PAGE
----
Wednesday, 12 March 2014

Oriental Roses: Neela Vermeire - Mohur & Scent On Canvas - Rose Opera

Last spring I wrote about two of my favourite ‘alternative roses’, taking an exceedingly French angle with the exploration of Robert Piguet’s broody masterpiece – Calypso and Parfum D’Empire’s effervescent – Eau Suave. You can read about them by clicking here.
For the rest of the year my nose fatigued of the ongoing replications of current trends, i.e. rose + oud and rose + patchouli, samples of which lay unloved the dusty yawn of my ‘unlikely to review’ box. However, I searched hard for word worthy roses and discovered two with distinct and worldly personalities. Although both classified as unisex, I interpret them as ‘his and hers’ orientals, Rose Opera by Scent on Canvas and Mohur by Neela Vermeire Creations.

The Rose In Victorian Orientalism 
For him:
Men just don’t wear enough roses, and when they do it’s often butched-up with buckets of black pepper or a strident wood. I’m thinking of Cartier’s Declaration D’ Un Soir here which makes me sneeze uncontrollably with watering eyes. Some of the finest roses hail from the beauty counters of the high street, in particular YSL. I would grant a definite second glance to a man striding past me in a cloud of the aldehydic mossy rose - Rive Gauche (women’s version) or in the fizzy, sour, rose-Ribena of (the rather sickly named) In Love Again.
Scent On Canvas present an abstract rose composition that is dominated by a dry spicy saffron note, rendering it sufficiently butch to avoid being perceived as overtly feminine.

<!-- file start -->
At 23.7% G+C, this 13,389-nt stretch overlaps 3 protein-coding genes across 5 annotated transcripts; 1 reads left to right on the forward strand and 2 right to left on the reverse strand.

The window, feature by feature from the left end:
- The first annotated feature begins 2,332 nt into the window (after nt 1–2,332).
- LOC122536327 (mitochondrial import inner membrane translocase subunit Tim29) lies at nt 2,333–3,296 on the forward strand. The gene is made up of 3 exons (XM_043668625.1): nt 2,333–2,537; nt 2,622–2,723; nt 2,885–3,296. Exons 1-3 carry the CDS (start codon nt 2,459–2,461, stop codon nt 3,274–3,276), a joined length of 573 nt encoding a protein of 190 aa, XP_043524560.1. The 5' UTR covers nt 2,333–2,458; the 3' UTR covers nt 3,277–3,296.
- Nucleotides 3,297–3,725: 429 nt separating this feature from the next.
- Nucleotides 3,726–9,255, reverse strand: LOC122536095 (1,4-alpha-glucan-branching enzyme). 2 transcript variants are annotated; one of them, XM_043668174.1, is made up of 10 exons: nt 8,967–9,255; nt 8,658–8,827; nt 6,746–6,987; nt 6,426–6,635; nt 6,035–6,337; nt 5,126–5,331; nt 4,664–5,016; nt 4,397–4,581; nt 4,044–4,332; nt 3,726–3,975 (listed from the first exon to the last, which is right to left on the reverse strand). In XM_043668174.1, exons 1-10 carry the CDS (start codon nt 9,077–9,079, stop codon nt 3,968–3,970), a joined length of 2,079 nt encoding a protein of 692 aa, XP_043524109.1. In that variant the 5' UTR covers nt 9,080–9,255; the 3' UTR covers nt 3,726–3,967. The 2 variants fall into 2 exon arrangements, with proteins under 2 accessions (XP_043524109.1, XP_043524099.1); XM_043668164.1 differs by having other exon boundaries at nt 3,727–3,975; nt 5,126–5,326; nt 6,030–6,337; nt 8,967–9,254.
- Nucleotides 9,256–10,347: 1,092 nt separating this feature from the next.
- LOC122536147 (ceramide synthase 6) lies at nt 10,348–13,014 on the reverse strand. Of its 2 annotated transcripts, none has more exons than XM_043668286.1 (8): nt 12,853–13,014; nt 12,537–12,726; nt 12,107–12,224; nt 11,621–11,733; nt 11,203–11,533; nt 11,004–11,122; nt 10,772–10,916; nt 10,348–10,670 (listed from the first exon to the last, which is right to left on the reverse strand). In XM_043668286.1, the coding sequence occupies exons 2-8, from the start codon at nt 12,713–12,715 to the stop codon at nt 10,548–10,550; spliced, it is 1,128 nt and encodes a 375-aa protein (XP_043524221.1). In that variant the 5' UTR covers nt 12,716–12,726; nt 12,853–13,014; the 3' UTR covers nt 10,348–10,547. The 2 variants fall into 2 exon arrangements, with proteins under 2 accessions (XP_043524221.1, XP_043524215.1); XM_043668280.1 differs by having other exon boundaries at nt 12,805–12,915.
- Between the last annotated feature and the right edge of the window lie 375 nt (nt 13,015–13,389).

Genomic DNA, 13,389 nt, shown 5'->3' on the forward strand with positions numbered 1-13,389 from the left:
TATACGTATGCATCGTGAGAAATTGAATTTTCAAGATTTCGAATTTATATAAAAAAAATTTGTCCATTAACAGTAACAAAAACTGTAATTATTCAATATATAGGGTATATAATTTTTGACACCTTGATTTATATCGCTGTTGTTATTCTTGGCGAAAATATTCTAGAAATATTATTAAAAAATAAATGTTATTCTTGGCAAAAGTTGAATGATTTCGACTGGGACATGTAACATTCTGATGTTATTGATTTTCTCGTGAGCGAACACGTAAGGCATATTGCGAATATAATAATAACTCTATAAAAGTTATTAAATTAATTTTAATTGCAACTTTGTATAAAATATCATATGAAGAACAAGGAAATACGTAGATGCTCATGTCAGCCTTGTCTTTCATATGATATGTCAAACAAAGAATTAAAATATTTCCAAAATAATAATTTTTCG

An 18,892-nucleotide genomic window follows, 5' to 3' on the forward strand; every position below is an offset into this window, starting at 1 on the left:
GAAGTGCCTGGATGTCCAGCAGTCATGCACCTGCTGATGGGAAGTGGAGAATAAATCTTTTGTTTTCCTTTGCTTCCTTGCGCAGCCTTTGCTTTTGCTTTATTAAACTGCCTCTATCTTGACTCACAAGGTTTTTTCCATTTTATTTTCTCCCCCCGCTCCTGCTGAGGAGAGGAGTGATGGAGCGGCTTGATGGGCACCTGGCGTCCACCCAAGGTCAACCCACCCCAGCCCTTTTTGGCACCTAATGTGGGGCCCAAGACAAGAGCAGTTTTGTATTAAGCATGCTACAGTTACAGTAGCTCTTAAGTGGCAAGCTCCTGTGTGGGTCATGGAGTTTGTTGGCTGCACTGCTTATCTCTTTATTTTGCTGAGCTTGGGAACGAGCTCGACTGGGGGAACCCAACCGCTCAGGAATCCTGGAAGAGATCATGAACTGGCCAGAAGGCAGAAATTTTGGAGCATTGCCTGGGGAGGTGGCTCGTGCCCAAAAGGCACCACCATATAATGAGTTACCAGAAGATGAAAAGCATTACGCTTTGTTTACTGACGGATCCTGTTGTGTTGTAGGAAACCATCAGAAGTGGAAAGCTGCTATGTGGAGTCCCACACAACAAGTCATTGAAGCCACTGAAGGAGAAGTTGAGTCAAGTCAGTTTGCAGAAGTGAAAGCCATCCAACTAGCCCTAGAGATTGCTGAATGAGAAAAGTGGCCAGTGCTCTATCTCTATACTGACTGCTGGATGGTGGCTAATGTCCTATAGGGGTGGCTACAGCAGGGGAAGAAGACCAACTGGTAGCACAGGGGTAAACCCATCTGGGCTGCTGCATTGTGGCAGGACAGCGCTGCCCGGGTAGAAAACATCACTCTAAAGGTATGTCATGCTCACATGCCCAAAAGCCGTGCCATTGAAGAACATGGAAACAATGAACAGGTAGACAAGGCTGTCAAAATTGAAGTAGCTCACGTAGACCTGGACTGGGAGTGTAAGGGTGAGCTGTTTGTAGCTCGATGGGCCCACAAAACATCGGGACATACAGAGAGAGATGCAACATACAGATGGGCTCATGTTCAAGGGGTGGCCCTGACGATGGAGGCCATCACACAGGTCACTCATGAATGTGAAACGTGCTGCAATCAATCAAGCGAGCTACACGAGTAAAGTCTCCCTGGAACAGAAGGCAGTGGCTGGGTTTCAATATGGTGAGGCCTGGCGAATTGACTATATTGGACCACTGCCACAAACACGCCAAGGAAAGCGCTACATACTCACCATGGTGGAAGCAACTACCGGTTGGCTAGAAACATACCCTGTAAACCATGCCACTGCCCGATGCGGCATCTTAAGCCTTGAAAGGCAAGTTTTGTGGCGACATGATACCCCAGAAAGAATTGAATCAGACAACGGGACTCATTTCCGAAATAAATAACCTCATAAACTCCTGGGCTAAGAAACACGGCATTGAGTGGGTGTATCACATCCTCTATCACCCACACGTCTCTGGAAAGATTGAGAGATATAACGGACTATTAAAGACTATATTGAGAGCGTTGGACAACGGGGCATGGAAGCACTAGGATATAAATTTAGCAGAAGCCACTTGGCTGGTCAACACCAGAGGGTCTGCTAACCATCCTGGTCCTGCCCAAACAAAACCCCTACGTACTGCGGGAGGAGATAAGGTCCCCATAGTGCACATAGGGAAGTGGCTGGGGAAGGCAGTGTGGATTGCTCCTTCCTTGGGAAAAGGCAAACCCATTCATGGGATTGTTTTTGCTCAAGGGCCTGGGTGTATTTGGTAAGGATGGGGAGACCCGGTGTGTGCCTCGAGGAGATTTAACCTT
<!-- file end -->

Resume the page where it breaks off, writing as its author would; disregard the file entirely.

A complex composition, Rose Opera rather suits it’s orchestral name. It does that peculiar thing that we associate with Mitsouko in that it’s so well blended that single notes (it’s instruments) do not shout for noisy dominance, in fact some are undetectable amongst the symphonic aroma simply serving a supporting role. A peak at it’s Fragrantica page reveals that many can smell a wild strawberry note. I highly doubt this would be the case if it weren’t previously revealed to be nestling amongst the top. I can’t detect it. Above all else, this is a distinctly arid spiced oriental, rich in saffron, smokey woods and cardamom, where even the suggestion of rose appears in an abstraction. Alike YSL’s eternal spice bomb Opium, it lasts for aeons, unlike Opium, it’s subtle.

Maria Coluccelli's beautiful artwork for the Rose Opera  packaging
Rose Opera fits into the heavily replicated genre of ‘Cod-Arabic Rose’, a bore-fest of Western perfume houses filling everything with oud, naming it something to connote a desert or souk and overpricing it. Except, that this one is not boring. It’s beautiful. Thankfully it’s creator, Jordi Fernadez, avoided the recognizably nose piercing screech of dominant oud and relied on alternative harmonic notes to create a much softer souk-a-delic trip.

'Souk-a-delic', soon to be as frequently mentioned as 'fruitchouli' and 'floriental'

For her:

In opposition to the aridity of Rose Opera, Neela Vermeire’s Mohur is a heady voluptuous juice. Although it shares many notes with the former, it drenches you with the suggestion of rain on petals. Meteorologically, more Indian, which fits rather well with Neela’s heritage and the inspiration behind the range of scents.  I’ve been underwhelmed by recent Duchaufour compositions, but this one feels truly creative, as if he’s felt genuinely inspired by the brief.